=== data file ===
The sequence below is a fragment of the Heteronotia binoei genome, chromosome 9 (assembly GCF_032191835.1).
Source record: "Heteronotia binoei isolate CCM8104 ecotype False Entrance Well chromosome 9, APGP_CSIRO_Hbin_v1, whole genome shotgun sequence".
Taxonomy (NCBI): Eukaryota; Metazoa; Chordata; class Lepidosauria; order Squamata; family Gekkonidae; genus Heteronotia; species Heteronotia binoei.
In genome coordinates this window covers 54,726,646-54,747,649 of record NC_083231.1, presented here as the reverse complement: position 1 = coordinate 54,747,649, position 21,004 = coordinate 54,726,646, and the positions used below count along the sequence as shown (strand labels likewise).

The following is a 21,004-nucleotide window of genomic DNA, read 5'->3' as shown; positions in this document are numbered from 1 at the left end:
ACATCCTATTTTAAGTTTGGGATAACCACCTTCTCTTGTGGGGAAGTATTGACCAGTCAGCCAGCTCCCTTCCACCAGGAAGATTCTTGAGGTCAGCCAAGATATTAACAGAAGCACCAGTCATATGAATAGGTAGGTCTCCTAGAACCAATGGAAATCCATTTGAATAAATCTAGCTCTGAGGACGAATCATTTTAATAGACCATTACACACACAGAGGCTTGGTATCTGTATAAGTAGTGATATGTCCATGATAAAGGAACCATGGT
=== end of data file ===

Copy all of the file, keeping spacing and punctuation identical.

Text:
The sequence below is a fragment of the Heteronotia binoei genome, chromosome 9 (assembly GCF_032191835.1).
Source record: "Heteronotia binoei isolate CCM8104 ecotype False Entrance Well chromosome 9, APGP_CSIRO_Hbin_v1, whole genome shotgun sequence".
Taxonomy (NCBI): Eukaryota; Metazoa; Chordata; class Lepidosauria; order Squamata; family Gekkonidae; genus Heteronotia; species Heteronotia binoei.
In genome coordinates this window covers 54,726,646-54,747,649 of record NC_083231.1, presented here as the reverse complement: position 1 = coordinate 54,747,649, position 21,004 = coordinate 54,726,646, and the positions used below count along the sequence as shown (strand labels likewise).

The following is a 21,004-nucleotide window of genomic DNA, read 5'->3' as shown; positions in this document are numbered from 1 at the left end:
ACATCCTATTTTAAGTTTGGGATAACCACCTTCTCTTGTGGGGAAGTATTGACCAGTCAGCCAGCTCCCTTCCACCAGGAAGATTCTTGAGGTCAGCCAAGATATTAACAGAAGCACCAGTCATATGAATAGGTAGGTCTCCTAGAACCAATGGAAATCCATTTGAATAAATCTAGCTCTGAGGACGAATCATTTTAATAGACCATTACACACACAGAGGCTTGGTATCTGTATAAGTAGTGATATGTCCATGATAAAGGAACCATGGT